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11 Aug, 2010 20:23

Goodwill and better weather, but Russia still ablaze

Moscow is breathing more freely after overnight rain washed away much of the suffocating smoke which has been tormenting the Russian capital for days.

But the record-breaking heat-wave still lingers, and hundreds of fires continue to burn across the country.

One of the worst-affected regions is Ryazan, 200 kilometers south of Moscow.

Much of the forests here are still engulfed in flames. The local emergency services have been working around the clock here for three weeks trying to contain the fires, which still show no sign of letting up.

The situation here is critical. That’s why on Tuesday, Prime Minister Vladimir Putin came to the Ryazan Region to do what he can. Although there is a little bit of optimism since a rain is forecast.

Daniel Collier saw the reports of the forest blazes raging in Russia, and felt compelled to offer his help.

A veteran British fire-fighter has written a letter to Vladimir Putin, offering to come and join the unfair battle against the natural disaster.

With that in mind, Daniel is preparing for action – he says he is ready to go to the airport the moment he receives word that his help is welcome.

“Although I’ve retired from the fire service after 30 years, I still feel that burning desire to help people,” Collier confessed. “Russia in particular, because of the problem they’ve got at the moment with the wildfires.”

People from all around the world are offering to join the fight against the force of nature. Volunteers from Belarus, Bulgaria and France are among more than 160,000 people now estimated to be battling the blazes. Daniel started his career in rural firefighting, and says that has prepared him well for tackling the type of blazes sweeping through Russia.

“I started my career in 1978, Surrey. A lot of domestic fires, but a lot of fires in rural areas, including forest and military ranges, and in terms of what’s going on in Russia, they mention the word ‘peat’ – we would spend many a week in hot summers dealing with the same type of fire,” he recalled. “The way that we would have dealt with it in those days was to dig fire breaks – dig a trench underneath the peat to stop the fire spreading underneath the ground.”

Even though Daniel retired two years ago, he says in his mind he is still on the frontline.

“The language of firefighters, no matter where you are in the world, a firefighter is the same – they’re there to help save lives. Full stop. That’s it,” Collier says. “All Russia has to do is to simply ask and then allow the people that care – the paramedics, the firefighters – to come in and do their jobs.”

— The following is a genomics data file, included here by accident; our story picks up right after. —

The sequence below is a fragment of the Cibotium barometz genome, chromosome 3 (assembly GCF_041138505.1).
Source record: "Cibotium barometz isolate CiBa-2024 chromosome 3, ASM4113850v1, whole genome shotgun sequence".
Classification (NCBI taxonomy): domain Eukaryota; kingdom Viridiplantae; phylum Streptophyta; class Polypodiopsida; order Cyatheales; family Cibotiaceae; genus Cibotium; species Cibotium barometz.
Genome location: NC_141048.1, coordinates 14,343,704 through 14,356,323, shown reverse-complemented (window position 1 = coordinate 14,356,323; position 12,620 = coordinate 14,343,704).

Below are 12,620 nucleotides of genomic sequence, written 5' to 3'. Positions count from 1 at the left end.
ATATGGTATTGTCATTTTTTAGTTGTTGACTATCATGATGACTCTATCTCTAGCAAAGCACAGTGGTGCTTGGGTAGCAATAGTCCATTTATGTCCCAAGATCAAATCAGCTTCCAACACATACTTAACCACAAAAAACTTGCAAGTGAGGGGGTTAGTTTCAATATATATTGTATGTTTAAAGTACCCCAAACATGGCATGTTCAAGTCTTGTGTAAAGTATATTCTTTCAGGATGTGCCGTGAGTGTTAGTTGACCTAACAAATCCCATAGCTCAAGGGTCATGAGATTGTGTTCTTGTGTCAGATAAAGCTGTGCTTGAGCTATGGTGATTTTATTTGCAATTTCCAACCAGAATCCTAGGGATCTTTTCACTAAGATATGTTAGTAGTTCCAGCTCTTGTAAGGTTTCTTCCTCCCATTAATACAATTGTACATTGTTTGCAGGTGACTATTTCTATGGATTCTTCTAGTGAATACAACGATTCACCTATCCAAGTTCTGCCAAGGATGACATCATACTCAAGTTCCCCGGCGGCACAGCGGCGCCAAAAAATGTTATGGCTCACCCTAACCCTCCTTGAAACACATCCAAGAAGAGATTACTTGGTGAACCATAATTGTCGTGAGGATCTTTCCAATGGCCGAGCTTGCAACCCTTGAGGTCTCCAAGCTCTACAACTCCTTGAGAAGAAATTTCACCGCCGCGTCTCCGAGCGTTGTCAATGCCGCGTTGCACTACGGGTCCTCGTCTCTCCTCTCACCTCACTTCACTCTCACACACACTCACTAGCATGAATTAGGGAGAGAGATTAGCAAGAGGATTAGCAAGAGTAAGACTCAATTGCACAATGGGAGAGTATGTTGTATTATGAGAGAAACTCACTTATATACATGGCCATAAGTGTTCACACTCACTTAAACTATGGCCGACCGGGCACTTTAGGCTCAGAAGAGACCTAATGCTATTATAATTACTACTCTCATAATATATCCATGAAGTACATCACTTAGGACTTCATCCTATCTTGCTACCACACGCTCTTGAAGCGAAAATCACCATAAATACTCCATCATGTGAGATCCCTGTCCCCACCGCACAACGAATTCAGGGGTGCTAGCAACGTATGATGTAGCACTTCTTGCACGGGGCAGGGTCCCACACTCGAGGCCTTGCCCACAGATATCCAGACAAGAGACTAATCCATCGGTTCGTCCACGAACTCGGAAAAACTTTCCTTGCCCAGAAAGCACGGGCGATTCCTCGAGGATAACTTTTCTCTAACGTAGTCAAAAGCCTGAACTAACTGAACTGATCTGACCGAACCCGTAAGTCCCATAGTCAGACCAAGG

Daniel Collier is packed and ready to go. The only thing stopping him flying to Russia is red tape. Collier says if Russia temporarily suspended the visa regime for emergency workers, he, and hundreds like him, would flood to Russia to quell he flames.

There are more stories of foreigners wanting to get involved in the fight against the fires in Russia. Scenes of Russian families in trouble have inspired American Colin Nelson to act.

“I learnt about the wildfires about two or three days ago and I decided that I was interested because I’ve been interested in Russia for a long time and this is a good opportunity to go and help people,” Nelson told RT. “It’s a way to represent American people and their interest in the world around… I think all people should volunteer to help others during trouble.”

Many countries have been experiencing record-high temperatures this year, which is unique for Earth according to American meteorologist Jeff Masters from the Weather Underground website.

He thinks there's little chance the same areas will see such heat waves again anytime soon.

“There have been 17 countries in the world that have set their all time maximum heat record this year, and a lot of them are surrounding Russia, for instance Finland, Ukraine and Belarus. But a lot of countries in the Middle East and Africa have also set their all time record high temperature. What you saw this year is an unusual phenomenon that’s not likely to be repeated,” he told RT.